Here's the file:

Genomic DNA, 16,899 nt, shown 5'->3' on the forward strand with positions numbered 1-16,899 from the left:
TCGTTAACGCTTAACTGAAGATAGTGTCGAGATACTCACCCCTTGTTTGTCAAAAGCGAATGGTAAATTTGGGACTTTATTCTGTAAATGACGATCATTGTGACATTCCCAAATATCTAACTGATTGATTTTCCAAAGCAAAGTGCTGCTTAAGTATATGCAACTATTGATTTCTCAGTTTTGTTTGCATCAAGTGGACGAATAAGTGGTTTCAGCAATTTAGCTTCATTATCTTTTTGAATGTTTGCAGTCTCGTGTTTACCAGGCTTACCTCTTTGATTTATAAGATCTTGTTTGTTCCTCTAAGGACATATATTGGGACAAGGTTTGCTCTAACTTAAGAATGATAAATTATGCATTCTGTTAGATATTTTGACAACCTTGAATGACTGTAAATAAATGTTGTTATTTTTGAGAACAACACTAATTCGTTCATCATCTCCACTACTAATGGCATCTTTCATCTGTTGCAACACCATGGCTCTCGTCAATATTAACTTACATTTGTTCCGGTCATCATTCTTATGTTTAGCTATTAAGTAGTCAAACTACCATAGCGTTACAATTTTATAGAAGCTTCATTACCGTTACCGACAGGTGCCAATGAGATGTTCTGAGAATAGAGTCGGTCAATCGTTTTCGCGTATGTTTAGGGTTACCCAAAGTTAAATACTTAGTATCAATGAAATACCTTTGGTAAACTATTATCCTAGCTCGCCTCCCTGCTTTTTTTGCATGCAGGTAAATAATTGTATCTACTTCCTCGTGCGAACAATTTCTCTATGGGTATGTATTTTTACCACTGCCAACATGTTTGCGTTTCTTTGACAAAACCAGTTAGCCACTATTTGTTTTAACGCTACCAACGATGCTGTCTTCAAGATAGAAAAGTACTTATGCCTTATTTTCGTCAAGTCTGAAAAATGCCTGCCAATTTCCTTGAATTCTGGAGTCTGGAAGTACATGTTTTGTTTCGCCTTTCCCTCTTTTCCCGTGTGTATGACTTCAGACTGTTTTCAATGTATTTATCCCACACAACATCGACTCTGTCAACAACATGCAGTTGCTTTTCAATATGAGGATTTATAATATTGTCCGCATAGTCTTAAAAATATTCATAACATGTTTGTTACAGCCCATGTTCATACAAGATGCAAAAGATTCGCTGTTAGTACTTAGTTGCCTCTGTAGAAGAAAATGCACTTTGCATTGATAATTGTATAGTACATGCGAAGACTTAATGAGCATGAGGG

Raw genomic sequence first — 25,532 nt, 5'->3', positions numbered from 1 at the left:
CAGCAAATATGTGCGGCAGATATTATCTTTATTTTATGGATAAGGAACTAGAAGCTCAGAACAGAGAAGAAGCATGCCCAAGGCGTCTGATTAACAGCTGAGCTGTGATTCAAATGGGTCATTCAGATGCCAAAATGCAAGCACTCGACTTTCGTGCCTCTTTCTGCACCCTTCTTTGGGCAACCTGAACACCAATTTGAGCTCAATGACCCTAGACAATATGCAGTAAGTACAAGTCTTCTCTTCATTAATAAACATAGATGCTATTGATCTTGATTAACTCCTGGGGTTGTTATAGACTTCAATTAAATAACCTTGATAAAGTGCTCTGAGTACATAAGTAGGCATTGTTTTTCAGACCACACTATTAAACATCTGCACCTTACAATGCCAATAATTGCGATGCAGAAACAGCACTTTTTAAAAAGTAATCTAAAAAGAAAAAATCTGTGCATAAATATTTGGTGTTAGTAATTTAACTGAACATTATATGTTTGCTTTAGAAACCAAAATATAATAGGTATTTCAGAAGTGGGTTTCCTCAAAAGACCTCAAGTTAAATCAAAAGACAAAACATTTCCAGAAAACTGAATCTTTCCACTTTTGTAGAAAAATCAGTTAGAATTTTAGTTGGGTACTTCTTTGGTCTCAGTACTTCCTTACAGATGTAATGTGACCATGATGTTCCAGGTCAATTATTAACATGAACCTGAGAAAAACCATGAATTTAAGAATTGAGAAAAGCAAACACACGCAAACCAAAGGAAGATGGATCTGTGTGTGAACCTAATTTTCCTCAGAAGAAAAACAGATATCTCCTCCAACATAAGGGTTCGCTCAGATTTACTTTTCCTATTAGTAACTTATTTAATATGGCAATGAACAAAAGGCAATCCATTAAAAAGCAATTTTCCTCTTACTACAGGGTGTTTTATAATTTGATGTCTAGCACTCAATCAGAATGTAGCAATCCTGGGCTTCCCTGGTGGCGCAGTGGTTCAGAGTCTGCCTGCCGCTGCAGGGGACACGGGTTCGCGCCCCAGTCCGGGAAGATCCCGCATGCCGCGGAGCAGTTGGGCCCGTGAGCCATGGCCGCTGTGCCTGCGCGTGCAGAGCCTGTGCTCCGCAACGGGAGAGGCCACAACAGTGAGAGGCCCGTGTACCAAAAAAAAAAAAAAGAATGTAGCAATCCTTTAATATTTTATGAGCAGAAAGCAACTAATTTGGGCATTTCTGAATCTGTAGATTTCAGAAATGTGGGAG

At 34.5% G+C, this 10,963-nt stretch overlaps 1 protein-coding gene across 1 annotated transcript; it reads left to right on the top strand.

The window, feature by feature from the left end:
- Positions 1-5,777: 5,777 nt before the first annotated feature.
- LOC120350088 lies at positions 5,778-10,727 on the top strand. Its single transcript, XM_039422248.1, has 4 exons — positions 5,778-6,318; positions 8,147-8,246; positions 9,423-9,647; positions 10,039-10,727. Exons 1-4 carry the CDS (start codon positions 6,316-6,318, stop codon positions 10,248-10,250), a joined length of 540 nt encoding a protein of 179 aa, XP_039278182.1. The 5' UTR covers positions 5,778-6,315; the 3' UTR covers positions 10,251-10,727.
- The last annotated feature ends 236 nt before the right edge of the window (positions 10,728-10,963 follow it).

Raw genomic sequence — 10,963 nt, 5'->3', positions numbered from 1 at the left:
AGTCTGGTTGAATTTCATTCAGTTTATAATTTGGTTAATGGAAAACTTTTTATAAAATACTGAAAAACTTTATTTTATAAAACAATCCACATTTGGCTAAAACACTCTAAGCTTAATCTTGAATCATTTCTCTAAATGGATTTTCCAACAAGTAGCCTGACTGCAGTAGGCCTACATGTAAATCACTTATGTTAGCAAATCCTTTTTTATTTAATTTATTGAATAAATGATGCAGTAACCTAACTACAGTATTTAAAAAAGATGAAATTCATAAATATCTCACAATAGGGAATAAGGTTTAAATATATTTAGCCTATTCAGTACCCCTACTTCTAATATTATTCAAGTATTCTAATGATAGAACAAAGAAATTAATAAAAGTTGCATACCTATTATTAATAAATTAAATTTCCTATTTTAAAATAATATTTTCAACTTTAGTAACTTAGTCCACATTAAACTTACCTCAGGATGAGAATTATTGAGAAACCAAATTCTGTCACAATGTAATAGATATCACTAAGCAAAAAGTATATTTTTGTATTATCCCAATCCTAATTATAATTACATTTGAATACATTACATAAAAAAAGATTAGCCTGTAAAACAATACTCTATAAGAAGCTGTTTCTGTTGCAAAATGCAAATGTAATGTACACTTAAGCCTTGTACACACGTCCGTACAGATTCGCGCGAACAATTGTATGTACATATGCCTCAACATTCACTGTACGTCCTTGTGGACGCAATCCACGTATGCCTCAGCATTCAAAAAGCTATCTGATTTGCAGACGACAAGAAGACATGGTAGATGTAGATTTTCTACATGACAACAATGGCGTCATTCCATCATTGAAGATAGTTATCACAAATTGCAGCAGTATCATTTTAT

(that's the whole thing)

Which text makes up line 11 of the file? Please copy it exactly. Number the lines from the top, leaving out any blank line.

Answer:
AGTCTGGTTGAATTTCATTCAGTTTATAATTTGGTTAATGGAAAACTTTTTATAAAATACTGAAAAACTTTATTTTATAAAACAATCCACATTTGGCTAAAACACTCTAAGCTTAATCTTGAATCATTTCTCTAAATGGATTTTCCAACAAGTAGCCTGACTGCAGTAGGCCTACATGTAAATCACTTATGTTAGCAAATCCTTTTTTATTTAATTTATTGAATAAATGATGCAGTAACCTAACTACAGTATTTAAAAAAGATGAAATTCATAAATATCTCACAATAGGGAATAAGGTTTAAATATATTTAGCCTATTCAGTACCCCTACTTCTAATATTATTCAAGTATTCTAATGATAGAACAAAGAAATTAATAAAAGTTGCATACCTATTATTAATAAATTAAATTTCCTATTTTAAAATAATATTTTCAACTTTAGTAACTTAGTCCACATTAAACTTACCTCAGGATGAGAATTATTGAGAAACCAAATTCTGTCACAATGTAATAGATATCACTAAGCAAAAAGTATATTTTTGTATTATCCCAATCCTAATTATAATTACATTTGAATACATTACATAAAAAAAGATTAGCCTGTAAAACAATACTCTATAAGAAGCTGTTTCTGTTGCAAAATGCAAATGTAATGTACACTTAAGCCTTGTACACACGTCCGTACAGATTCGCGCGAACAATTGTATGTACATATGCCTCAACATTCACTGTACGTCCTTGTGGACGCAATCCACGTATGCCTCAGCATTCAAAAAGCTATCTGATTTGCAGACGACAAGAAGACATGGTAGATGTAGATTTTCTACATGACAACAATGGCGTCATTCCATCATTGAAGATAGTTATCACAAATTGCAGCAGTATCATTTTAT